If you are not a reader then you cannot possibly understand the importance of certain quirky problems in the lives of bookworms. These are serious matters which distract readers from day-to-day tasks. Readers will probably follow this article with the occasional nod and occasional outbursts of “well, obviously.”
1. Organizational Options
One thing an avid reader struggles with is organizing her books. Does she use one shelf and double up, creating a back row and a front besides top, middle, and bottom? Should she organize books by color, date, author, title, or genre? Perhaps it would be best to place novels according to how she rates books and log them in a journal with short-hand notes beside them (best, good, fair, so-so). Would a reader even keep a tome which rated less than so-so?
These bookshelves: should they occupy a room of their own, like honored members of the family? Certain books become like old friends and those would have to live on a shelf behind the bed or right on the nightstand at all times, surely. Should she slavishly keep their bothersome but protective jackets on to the end or remove them while reading, replacing jackets at the end?
2. When are Books and Relationships Mutually Exclusive?
When is it okay to reject a potential date or even a friendship based on a person’s reading habits? Of course, an interest in porn and excessive bloodshed is a good indication that a guy or gal is unhinged and dangerous. But would a book reader be able to form a meaningful relationship with someone who only likes magazines or technical guides even if he shuns trash that victimizes women?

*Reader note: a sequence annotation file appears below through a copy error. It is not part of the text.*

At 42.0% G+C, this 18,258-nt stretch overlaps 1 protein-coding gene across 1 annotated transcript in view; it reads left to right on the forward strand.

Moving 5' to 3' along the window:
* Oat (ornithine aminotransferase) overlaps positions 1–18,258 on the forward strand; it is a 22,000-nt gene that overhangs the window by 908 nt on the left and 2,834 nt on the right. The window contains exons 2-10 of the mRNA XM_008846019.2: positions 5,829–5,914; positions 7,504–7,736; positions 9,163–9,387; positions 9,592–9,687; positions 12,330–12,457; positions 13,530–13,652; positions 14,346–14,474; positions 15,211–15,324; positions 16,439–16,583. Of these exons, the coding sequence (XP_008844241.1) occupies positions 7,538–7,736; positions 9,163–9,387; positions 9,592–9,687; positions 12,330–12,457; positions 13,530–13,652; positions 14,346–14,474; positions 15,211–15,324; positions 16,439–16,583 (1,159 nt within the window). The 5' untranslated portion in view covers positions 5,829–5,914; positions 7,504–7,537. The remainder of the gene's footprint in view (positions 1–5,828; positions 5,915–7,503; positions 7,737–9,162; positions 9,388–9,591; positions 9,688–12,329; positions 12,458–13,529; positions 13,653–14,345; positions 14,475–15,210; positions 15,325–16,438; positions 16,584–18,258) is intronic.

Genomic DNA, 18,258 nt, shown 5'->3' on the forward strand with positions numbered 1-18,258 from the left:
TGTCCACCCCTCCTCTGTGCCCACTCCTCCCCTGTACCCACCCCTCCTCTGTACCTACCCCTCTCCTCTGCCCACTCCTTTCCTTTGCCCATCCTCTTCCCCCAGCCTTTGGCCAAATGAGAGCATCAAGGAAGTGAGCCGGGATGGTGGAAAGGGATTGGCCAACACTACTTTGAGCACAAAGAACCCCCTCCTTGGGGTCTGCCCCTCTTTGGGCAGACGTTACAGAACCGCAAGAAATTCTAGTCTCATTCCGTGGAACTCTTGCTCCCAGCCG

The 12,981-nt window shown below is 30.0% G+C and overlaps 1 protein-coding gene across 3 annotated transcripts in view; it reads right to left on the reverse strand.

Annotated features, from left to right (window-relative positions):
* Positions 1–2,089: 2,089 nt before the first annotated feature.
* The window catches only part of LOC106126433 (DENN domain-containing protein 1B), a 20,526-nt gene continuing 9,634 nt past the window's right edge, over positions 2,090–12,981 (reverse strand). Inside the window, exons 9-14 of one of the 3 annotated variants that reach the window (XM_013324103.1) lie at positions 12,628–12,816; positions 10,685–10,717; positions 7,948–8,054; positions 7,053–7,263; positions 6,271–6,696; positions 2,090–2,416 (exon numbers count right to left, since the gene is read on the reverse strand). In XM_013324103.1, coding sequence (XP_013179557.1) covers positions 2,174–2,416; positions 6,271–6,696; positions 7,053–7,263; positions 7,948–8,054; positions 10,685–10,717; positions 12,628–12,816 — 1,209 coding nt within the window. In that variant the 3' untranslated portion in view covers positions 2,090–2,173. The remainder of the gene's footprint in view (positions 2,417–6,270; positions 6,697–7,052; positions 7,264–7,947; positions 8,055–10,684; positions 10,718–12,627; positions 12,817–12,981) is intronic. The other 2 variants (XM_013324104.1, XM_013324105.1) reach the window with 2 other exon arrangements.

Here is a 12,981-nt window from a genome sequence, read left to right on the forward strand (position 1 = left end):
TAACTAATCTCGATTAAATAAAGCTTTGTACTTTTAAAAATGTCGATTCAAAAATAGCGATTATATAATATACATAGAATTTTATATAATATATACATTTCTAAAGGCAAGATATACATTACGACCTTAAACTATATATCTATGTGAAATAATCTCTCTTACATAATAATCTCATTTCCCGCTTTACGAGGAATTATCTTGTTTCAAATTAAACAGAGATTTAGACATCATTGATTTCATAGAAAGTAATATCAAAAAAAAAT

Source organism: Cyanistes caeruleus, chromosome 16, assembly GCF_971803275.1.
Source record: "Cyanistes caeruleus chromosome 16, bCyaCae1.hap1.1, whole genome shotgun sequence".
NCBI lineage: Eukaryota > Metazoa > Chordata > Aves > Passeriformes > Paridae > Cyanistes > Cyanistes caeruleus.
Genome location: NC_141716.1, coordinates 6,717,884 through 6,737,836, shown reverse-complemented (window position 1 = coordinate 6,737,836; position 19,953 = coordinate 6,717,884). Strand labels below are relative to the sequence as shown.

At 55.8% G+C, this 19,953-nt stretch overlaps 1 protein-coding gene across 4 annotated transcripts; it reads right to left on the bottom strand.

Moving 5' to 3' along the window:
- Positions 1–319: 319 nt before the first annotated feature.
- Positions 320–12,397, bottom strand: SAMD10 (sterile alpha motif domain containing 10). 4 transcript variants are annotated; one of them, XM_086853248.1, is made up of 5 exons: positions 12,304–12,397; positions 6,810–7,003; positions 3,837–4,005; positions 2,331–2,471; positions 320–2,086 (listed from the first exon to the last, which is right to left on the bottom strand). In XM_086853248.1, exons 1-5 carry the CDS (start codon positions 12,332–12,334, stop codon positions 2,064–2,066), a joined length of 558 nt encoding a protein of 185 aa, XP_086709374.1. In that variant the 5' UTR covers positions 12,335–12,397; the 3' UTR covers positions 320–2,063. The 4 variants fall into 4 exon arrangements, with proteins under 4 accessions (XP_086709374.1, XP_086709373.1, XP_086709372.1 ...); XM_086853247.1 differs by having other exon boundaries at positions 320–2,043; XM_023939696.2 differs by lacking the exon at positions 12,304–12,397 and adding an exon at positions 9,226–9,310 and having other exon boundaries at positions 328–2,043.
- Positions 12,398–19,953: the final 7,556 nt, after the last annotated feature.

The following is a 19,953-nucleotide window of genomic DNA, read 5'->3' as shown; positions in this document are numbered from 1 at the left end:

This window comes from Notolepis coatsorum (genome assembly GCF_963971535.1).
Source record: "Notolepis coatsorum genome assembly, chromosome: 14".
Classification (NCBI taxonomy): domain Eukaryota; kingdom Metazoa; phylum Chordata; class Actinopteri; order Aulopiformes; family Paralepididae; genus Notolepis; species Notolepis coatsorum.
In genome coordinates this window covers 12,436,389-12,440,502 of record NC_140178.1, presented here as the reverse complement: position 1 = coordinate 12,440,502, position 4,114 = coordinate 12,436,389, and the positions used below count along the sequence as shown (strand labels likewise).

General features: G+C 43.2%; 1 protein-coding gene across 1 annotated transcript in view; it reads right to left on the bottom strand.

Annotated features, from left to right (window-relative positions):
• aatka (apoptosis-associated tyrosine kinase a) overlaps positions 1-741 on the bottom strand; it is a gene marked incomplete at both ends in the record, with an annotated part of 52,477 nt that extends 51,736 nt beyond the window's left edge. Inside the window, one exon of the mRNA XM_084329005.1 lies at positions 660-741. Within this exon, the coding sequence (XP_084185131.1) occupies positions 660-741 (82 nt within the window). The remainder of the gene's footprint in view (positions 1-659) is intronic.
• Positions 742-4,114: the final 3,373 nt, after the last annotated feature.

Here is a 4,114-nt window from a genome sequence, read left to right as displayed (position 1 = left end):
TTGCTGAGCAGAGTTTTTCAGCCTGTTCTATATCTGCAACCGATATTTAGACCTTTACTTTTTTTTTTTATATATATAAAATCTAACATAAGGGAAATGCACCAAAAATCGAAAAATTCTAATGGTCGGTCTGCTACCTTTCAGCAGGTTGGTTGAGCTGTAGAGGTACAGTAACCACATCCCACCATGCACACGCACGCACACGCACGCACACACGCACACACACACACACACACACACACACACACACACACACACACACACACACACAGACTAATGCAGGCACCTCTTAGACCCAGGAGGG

Can a person whose main reading consists of recipes, quilting patterns, or “thoughts for the day” truly understand a guy who loves Grisham, Le Carre, or King? Who is the fan of Pratchett to share Discworld-related trivia with if not another Pratchett fan? At the very least, two parties should lay their genre-preferences on the table from the start.
3. Important Things in Life
Co-workers are watching the clock for lunch. The next lotto numbers are about to be announced. The next game in the World Cup will start in ten minutes. None of this interests the bookish sort, however. All she wants to know is how soon she can get her hands on a copy of Jodi Picoult’s latest release.
4. Hand-Eye Coordination
As for putting a book down for practical reasons, that’s like telling a reader to stop breathing. She can coordinate reading with crossing the street, eating, or shaving her legs without missing a beat. This multi-tasking individual possesses fine motor skills usually associated with tennis and basketball players.
5. In Consideration of Others
So what if other passengers on your flight are sleeping? It’s a long time to just sit and do nothing. Surely no one will take offense if you flick on the overhead lamp. You tell yourself, “next time I’ll bring a mini flashlight. Really I will.”
Nobody seems to understand your pain, but it’s real. Maybe too little blood was shed for people to notice, but that paper cut stung like crazy. Why don’t people give you more sympathy?
6. Saying Goodbye
Every ordinary task has been forsaken: dishes, laundry, repainting the bathroom, and changing the oil on your car. You devoted heart and soul to the characters in your book and now their story is finished. How can you say goodbye? If only the story would go on longer; yet, you knew in your mind (if not your heart) that the story would suffer if it had.
This book isn’t like the hundreds you have started and failed to put down, even though they weren’t worth your time. Meanwhile, in spite of their mediocrity, you still feel guilty about the many stories you did leave aside after the first 4 chapters failed to capture your attention.
7. Wasted Time
It’s just that you know how much time was wasted on exercise, eating, and relationships already; time you could have spent reading. How many books might you have read by now if you hadn’t chosen to sleep and shower?
Their friends and family don’t understand them, but these readers enjoy pain mixed with joy. They wouldn’t trade these feelings or their beloved books for anything.